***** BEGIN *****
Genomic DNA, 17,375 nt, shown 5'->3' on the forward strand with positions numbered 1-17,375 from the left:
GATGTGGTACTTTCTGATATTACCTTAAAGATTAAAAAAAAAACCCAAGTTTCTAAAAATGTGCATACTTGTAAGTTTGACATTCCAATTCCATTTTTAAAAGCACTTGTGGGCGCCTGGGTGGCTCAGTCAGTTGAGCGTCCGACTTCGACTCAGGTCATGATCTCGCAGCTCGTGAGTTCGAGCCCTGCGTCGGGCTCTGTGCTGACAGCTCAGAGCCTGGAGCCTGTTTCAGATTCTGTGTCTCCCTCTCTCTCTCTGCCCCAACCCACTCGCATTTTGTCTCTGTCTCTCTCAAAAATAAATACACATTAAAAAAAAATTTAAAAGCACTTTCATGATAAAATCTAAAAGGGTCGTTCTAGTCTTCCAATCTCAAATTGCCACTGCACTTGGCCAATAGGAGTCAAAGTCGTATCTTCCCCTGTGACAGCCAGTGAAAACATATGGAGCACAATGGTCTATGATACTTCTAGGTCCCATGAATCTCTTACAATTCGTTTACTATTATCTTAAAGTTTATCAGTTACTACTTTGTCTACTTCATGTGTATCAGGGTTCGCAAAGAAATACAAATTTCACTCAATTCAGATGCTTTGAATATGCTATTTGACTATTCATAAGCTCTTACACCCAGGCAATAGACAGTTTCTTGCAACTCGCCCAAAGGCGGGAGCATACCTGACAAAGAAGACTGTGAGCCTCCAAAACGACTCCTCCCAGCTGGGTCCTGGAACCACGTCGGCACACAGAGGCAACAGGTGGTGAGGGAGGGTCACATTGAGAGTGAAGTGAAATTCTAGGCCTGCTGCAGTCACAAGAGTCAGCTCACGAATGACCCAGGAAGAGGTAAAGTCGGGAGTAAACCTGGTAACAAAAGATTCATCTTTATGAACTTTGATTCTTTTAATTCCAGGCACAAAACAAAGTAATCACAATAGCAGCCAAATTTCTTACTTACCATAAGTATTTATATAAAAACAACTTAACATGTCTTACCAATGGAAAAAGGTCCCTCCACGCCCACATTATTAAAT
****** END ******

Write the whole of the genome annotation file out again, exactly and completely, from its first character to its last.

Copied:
Genomic DNA, 17,375 nt, shown 5'->3' on the forward strand with positions numbered 1-17,375 from the left:
GATGTGGTACTTTCTGATATTACCTTAAAGATTAAAAAAAAAACCCAAGTTTCTAAAAATGTGCATACTTGTAAGTTTGACATTCCAATTCCATTTTTAAAAGCACTTGTGGGCGCCTGGGTGGCTCAGTCAGTTGAGCGTCCGACTTCGACTCAGGTCATGATCTCGCAGCTCGTGAGTTCGAGCCCTGCGTCGGGCTCTGTGCTGACAGCTCAGAGCCTGGAGCCTGTTTCAGATTCTGTGTCTCCCTCTCTCTCTCTGCCCCAACCCACTCGCATTTTGTCTCTGTCTCTCTCAAAAATAAATACACATTAAAAAAAAATTTAAAAGCACTTTCATGATAAAATCTAAAAGGGTCGTTCTAGTCTTCCAATCTCAAATTGCCACTGCACTTGGCCAATAGGAGTCAAAGTCGTATCTTCCCCTGTGACAGCCAGTGAAAACATATGGAGCACAATGGTCTATGATACTTCTAGGTCCCATGAATCTCTTACAATTCGTTTACTATTATCTTAAAGTTTATCAGTTACTACTTTGTCTACTTCATGTGTATCAGGGTTCGCAAAGAAATACAAATTTCACTCAATTCAGATGCTTTGAATATGCTATTTGACTATTCATAAGCTCTTACACCCAGGCAATAGACAGTTTCTTGCAACTCGCCCAAAGGCGGGAGCATACCTGACAAAGAAGACTGTGAGCCTCCAAAACGACTCCTCCCAGCTGGGTCCTGGAACCACGTCGGCACACAGAGGCAACAGGTGGTGAGGGAGGGTCACATTGAGAGTGAAGTGAAATTCTAGGCCTGCTGCAGTCACAAGAGTCAGCTCACGAATGACCCAGGAAGAGGTAAAGTCGGGAGTAAACCTGGTAACAAAAGATTCATCTTTATGAACTTTGATTCTTTTAATTCCAGGCACAAAACAAAGTAATCACAATAGCAGCCAAATTTCTTACTTACCATAAGTATTTATATAAAAACAACTTAACATGTCTTACCAATGGAAAAAGGTCCCTCCACGCCCACATTATTAAAT